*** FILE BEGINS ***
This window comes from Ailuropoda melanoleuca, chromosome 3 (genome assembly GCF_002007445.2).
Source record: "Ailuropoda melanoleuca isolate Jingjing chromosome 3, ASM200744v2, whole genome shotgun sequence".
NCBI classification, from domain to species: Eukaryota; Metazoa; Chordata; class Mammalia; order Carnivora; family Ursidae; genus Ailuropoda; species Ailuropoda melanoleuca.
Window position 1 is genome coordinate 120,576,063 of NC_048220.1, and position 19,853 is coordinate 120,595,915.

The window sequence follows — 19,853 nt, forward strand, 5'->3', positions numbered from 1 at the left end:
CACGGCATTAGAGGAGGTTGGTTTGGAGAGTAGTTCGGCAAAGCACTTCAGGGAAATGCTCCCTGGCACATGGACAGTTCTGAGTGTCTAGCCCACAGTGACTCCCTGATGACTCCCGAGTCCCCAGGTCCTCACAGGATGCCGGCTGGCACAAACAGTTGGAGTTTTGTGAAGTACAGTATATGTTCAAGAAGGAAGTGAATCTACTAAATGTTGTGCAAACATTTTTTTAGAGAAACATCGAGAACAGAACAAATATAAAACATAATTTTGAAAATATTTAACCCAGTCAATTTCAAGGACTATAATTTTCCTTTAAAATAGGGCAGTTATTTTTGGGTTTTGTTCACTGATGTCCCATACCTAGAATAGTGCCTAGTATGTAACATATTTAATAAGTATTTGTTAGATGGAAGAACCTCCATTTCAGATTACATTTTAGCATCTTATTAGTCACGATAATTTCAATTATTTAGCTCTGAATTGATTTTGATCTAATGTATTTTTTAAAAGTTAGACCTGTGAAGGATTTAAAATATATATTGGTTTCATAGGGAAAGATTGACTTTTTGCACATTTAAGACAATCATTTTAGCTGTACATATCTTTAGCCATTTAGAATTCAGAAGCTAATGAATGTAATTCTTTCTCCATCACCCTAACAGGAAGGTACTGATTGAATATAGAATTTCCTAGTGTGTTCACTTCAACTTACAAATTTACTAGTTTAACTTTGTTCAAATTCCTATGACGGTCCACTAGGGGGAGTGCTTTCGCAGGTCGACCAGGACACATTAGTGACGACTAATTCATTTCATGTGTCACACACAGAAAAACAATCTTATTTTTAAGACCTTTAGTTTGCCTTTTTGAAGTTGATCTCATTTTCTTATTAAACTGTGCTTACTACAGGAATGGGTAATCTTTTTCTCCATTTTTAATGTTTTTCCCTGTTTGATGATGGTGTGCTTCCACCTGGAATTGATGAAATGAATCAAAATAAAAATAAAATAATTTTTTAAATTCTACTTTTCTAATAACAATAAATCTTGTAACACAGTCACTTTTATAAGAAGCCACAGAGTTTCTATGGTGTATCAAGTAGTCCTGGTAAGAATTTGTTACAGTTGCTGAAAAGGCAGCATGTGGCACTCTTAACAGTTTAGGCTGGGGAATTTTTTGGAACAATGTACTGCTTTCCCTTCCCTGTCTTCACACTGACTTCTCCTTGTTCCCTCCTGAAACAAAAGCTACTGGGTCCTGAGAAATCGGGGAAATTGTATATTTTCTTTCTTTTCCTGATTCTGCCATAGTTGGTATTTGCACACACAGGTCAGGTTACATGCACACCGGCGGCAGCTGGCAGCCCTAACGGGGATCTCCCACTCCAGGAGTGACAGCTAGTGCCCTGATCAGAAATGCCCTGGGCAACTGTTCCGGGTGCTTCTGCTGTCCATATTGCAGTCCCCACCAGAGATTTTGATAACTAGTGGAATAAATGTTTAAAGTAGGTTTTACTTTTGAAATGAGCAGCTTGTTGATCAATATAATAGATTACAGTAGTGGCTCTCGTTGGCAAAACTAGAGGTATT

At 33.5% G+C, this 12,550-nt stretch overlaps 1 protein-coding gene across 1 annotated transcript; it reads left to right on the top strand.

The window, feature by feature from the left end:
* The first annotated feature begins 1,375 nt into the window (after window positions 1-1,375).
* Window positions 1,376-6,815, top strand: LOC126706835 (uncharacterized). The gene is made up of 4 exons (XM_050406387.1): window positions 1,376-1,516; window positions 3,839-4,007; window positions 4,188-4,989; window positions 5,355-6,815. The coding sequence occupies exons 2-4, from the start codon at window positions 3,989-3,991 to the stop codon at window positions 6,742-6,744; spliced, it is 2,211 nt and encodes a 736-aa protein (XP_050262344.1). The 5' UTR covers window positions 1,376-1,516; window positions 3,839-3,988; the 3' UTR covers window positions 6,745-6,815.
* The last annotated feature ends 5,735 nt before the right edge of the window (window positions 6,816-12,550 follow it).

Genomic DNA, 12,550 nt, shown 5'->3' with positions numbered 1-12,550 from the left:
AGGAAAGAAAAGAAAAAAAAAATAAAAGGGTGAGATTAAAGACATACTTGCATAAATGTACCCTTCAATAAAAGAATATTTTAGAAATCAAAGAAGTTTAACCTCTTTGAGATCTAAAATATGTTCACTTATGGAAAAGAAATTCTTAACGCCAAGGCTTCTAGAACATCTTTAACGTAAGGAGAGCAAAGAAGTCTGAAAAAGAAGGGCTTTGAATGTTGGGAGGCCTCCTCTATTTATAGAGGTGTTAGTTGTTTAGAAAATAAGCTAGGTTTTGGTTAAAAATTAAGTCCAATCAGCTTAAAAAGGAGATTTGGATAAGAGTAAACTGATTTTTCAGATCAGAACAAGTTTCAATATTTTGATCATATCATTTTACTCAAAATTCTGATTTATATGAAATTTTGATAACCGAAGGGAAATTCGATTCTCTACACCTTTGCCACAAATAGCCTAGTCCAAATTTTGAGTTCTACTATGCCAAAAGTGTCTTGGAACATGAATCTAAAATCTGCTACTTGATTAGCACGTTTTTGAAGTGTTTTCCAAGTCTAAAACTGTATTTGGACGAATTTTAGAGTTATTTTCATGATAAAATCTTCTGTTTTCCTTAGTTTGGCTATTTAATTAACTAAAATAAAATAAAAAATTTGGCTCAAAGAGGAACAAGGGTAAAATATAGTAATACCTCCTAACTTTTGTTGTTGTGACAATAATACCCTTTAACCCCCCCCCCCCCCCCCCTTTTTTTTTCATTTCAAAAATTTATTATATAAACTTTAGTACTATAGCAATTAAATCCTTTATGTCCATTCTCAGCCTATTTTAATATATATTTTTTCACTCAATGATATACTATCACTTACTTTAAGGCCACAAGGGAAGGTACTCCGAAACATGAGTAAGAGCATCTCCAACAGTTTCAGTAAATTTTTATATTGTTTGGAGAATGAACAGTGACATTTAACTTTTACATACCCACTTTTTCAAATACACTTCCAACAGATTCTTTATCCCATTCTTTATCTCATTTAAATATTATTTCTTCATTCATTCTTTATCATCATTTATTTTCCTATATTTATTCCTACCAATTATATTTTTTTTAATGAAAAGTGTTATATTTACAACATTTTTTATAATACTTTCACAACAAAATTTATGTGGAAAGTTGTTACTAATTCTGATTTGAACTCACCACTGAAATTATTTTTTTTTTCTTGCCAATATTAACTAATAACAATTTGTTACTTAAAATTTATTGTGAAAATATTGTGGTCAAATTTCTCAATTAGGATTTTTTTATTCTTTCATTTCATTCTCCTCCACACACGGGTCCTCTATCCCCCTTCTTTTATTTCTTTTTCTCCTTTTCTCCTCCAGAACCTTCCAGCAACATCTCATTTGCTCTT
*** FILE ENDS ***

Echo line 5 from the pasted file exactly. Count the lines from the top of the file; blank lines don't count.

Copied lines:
The window sequence follows — 19,853 nt, forward strand, 5'->3', positions numbered from 1 at the left end: